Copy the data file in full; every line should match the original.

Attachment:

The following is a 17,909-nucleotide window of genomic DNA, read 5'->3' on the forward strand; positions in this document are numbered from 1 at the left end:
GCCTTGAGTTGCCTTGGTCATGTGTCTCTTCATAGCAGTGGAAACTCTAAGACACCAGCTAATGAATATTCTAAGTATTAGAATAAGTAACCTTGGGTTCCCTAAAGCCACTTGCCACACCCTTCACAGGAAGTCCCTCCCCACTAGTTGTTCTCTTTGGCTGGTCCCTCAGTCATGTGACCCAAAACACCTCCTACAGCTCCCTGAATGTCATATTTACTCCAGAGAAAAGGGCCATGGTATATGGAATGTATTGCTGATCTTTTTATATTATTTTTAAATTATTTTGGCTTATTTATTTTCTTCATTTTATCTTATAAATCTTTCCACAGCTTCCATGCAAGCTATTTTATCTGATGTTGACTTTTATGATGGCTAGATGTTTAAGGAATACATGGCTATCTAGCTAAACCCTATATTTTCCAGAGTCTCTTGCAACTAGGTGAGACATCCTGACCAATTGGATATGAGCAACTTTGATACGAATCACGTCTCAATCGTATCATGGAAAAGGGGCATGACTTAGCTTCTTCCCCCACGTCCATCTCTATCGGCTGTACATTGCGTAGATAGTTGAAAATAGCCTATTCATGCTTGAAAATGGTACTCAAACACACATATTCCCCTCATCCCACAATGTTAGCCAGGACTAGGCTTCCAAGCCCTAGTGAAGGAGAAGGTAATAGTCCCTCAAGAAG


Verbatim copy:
The following is a 17,909-nucleotide window of genomic DNA, read 5'->3' on the forward strand; positions in this document are numbered from 1 at the left end:
GCCTTGAGTTGCCTTGGTCATGTGTCTCTTCATAGCAGTGGAAACTCTAAGACACCAGCTAATGAATATTCTAAGTATTAGAATAAGTAACCTTGGGTTCCCTAAAGCCACTTGCCACACCCTTCACAGGAAGTCCCTCCCCACTAGTTGTTCTCTTTGGCTGGTCCCTCAGTCATGTGACCCAAAACACCTCCTACAGCTCCCTGAATGTCATATTTACTCCAGAGAAAAGGGCCATGGTATATGGAATGTATTGCTGATCTTTTTATATTATTTTTAAATTATTTTGGCTTATTTATTTTCTTCATTTTATCTTATAAATCTTTCCACAGCTTCCATGCAAGCTATTTTATCTGATGTTGACTTTTATGATGGCTAGATGTTTAAGGAATACATGGCTATCTAGCTAAACCCTATATTTTCCAGAGTCTCTTGCAACTAGGTGAGACATCCTGACCAATTGGATATGAGCAACTTTGATACGAATCACGTCTCAATCGTATCATGGAAAAGGGGCATGACTTAGCTTCTTCCCCCACGTCCATCTCTATCGGCTGTACATTGCGTAGATAGTTGAAAATAGCCTATTCATGCTTGAAAATGGTACTCAAACACACATATTCCCCTCATCCCACAATGTTAGCCAGGACTAGGCTTCCAAGCCCTAGTGAAGGAGAAGGTAATAGTCCCTCAAGAAG